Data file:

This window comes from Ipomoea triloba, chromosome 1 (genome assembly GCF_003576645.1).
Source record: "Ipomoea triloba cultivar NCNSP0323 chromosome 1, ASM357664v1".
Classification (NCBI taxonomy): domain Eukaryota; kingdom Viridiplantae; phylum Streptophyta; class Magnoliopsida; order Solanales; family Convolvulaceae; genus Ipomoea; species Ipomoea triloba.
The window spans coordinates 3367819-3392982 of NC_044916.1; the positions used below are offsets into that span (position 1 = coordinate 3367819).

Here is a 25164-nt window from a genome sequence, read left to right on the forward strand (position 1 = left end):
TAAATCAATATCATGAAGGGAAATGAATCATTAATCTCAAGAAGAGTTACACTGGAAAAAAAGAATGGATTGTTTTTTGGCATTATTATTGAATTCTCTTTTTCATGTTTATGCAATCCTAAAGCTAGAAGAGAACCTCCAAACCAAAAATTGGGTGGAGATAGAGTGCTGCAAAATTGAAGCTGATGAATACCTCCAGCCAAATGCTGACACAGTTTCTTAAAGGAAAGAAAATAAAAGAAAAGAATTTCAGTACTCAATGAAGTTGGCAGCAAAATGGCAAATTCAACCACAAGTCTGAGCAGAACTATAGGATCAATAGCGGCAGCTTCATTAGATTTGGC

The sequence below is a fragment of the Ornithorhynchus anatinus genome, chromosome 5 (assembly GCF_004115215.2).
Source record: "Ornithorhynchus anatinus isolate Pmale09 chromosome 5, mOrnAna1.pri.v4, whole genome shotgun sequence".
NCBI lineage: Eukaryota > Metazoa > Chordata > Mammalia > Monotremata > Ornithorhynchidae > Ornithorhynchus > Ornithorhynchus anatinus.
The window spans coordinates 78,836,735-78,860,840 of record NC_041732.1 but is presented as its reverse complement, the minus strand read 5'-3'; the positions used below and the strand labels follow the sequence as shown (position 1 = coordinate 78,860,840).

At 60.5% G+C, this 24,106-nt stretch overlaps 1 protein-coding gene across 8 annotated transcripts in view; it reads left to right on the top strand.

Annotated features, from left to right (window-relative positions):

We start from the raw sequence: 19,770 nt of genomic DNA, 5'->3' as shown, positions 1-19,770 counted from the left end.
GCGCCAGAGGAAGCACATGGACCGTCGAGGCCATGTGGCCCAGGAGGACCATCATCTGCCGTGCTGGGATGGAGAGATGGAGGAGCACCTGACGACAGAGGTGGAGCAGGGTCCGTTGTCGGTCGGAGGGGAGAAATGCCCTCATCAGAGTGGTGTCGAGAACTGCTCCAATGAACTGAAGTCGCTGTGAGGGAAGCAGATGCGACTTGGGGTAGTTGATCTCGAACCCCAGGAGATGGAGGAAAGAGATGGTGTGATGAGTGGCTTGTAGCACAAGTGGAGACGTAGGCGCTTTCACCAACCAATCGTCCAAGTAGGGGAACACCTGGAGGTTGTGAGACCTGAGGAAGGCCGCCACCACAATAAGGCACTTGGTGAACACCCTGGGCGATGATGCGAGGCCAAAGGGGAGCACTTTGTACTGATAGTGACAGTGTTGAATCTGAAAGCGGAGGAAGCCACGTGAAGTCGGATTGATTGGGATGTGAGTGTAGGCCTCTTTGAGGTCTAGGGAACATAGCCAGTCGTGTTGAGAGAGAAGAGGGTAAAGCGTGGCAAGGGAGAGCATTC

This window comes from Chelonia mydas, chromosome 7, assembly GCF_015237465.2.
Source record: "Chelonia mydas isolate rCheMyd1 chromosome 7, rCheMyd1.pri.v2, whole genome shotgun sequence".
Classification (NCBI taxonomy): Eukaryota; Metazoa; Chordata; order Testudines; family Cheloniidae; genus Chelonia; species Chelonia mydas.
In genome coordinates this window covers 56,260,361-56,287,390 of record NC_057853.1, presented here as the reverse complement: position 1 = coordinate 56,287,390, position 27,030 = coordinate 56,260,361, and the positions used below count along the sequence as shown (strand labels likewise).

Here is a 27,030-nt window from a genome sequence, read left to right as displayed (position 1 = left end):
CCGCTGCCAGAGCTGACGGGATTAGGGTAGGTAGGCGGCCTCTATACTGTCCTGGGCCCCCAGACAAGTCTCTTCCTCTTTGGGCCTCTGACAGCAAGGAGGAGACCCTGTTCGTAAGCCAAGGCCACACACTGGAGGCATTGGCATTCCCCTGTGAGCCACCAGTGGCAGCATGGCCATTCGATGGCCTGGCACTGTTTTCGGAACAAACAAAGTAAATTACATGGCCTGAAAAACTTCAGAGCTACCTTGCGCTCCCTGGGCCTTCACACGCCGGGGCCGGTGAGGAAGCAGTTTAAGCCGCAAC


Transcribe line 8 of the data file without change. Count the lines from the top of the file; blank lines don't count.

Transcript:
Source record: "Ornithorhynchus anatinus isolate Pmale09 chromosome 5, mOrnAna1.pri.v4, whole genome shotgun sequence".